The Importance of Being Irving
From his musings on Andy Warhol t o his days with some of the world's most iconic contemporary artist s, art dealer and collector Ir ving Blum's past is just as captivating as his presence.
Ir ving Blum passes through Hawai‘i
PAINTINGS OF SOUP CANS, COMIC STRIPS AND WORDS ON THE OPEN CANVAS HAD NEVER BEEN SEEN BEFORE.
SITTING AT THE BEAUTIFUL HONOLULU MUSEUM OF ART'S CAFÉ, IRVING BLUM SPORTS WHITE JEANS, A WHITE SHIRT, PERFECTLY PRESSED, AND A pair of dark glasses mounted on the bridge of his nose. His presence is commanding and he wastes no time transporting me to a house on Lexington Avenue, circa 1961 …
Stepping up to the door of the Manhattan studio, Blum rings the doorbell and enters into the corridor to see three Campbell Soup Can paintings on the floor leaning up against the wall. Above the paintings, a photograph of Marilyn Monroe, torn from a Hollywood magazine, which seemed to look down at the cans.
Blum turns to Andy ( Warhol) and comments, “Why Three? They are identical.”
“No, they are different varieties: Tomato, Vegetable, etc. ... Irving, I’m going to paint thirty-two!”
“WHAT?” Blum’s voice rings out with shock the same way it had more than 50 years ago.
“There are 32 varieties and I am going to paint them all!”
Blum, intrigued by the paintings that lay at his feet, thought for a moment before posing the question that would put his hand upon history itself. He asked, “Do you have a gallery?” The minutes that ensued Blum calls “the longest moment of his life.” Blum, now in his late '80s, walks me through each moment—the way he took Warhol's arm, coaxing him to show his work in his gallery in California. He knew Warhol would need some convincing—his life and paintings were all established in New York. Blum recalls glancing up at Marilyn and said, “Andy, you know Hollywood movie stars come into the gallery all the time.” Amused at the white lie he told, Blum tells me, “Of course, the truth was celebrities never came into the gallery, I was just saying that to get the paintings into the show.” Warhol, without missing a beat, replied, “Let's do it!” and the show took place in July of the following year.
Blum's voice is hypnotic. I can only compare it to leading man Carey Grant, drawing me in to hear the next story. “Five paintings were sold,” Blum tells me. Because so few sold, he crafted the idea to keep all 32 paintings together as a collection.
He called all five collectors to see if they would agree to release their most recent $100 purchase. All obliged but one. Apparently, Dennis Hopper was very reluctant to give it up. Just as he did with Warhol, Blum was able to persuade the actor to let it go.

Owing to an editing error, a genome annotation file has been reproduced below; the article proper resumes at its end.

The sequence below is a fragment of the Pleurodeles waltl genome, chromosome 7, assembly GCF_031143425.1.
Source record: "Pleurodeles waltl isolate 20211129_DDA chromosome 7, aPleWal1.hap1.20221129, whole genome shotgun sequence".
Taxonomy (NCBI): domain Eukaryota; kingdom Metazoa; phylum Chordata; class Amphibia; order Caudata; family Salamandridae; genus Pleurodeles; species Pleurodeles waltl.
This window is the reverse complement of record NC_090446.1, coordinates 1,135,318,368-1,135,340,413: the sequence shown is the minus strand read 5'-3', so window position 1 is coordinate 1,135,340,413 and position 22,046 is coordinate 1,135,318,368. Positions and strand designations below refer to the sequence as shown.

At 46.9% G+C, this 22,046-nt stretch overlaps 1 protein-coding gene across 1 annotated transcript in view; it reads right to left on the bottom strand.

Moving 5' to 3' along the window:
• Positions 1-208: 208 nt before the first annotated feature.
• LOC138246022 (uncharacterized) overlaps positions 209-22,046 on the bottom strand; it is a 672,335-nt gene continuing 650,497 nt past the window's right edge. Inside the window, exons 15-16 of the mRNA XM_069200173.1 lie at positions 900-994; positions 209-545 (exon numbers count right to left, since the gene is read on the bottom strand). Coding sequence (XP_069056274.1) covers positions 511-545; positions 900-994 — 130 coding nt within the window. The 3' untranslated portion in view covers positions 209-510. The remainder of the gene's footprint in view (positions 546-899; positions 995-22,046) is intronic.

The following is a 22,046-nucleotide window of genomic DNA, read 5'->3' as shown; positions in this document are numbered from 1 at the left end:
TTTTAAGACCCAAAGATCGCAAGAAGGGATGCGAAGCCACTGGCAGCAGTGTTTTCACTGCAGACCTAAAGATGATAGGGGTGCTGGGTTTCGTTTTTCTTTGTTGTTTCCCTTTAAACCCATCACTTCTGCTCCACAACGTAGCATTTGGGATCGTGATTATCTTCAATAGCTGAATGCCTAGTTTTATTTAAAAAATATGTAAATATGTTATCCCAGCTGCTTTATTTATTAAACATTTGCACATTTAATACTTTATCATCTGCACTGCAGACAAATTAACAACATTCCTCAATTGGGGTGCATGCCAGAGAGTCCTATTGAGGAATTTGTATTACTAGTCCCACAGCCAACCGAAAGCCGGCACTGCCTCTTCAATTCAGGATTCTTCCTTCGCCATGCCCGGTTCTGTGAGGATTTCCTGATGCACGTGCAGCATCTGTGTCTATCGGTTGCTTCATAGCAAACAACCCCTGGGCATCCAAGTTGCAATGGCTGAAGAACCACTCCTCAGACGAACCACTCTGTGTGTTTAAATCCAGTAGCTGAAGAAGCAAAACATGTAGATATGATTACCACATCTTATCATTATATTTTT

With all 32 paintings in hand, he asked Warhol how much it would cost to buy the entire collection. Warhol pegged the set at $1,000. Blum, with very little money at the time, was able to pay in $100 installments each month for 10 months. The paintings were kept with Blum for more than 20 years before selling them to The Museum of Modern Art in New York, where the paintings currently live. Suffice it to say those paintings fetched upwards $15 million.
Early in his career, Blum worked at Knoll Furniture Company in New York City, where he was inspired not only by
wonderful examples of functional art—by the likes of Eero Saarinen, Ludwig Mies van der Rohe and Marcel Breuer—but he was also surrounded by the greatest galleries in New York City. On his lunch breaks, he would visit the galleries daily, trying to make sense of what he was seeing. He found himself devoting every spare minute to art. With this new appreciation and understating of art, Blum headed back west to Los Angeles with the intention of starting a gallery.
Wandering the streets of LA, Blum came across a gallery named Ferus. He liked what he saw and asked to be a part of the gallery in some capacity. Using what little money he had, Blum purchased part of the gallery for $500, to which a few of his friends said he had overpaid. With his understanding of marketing and art, he transformed the gallery into a happening place, drawing the likes of artists Billy Al Bengston, Robert Irwin, Kenneth Price, Larry Bell and Ed Ruscha. Each of these artists had their first solo shows at Ferus.
The rest is history is a common phrase; you are before your time, another. Blum fits both adages. He bought into the Ferus gallery in Los Angeles in 1958—an interesting time to invest in a gallery on the West Coast while New York's abstract expressionists ruled the world. Paintings of soup cans, comic strips and words on the open canvas had never been seen before. It was an exploration into brand new territory for the pioneers of pop.
“It came out of the air. It felt at the time the move was radical. Whether or not it was history, you couldn't quite tell.” No one would argue that Blum had the confidence and bravado mixed with determination and courage to be successful when there was no benchmark. I asked Blum, “Did you feel you were ahead of the times?” He replied, “No, I felt I was right on time.”
Blum is still an avid collector, visiting artist studios, attending museum retrospectives and galleries. Art and discovery is in his marrow. From the discovery of Andy Warhol to contemporary artist Alex Israel, Blum is still forging into undiscovered country with the same flair and style he has always displayed.
HE KNEW WARHOL WOULD NEED SOME CONVINCING— HIS LIFE AND PAINTINGS WERE ALL ESTABLISHED IN NEW YORK.
Now in his 80s, Blum looks back on his career as something that “came out of the air. It f elt at the t ime the move was radical. Whether or not it was hist or y, you couldn't quite tell,”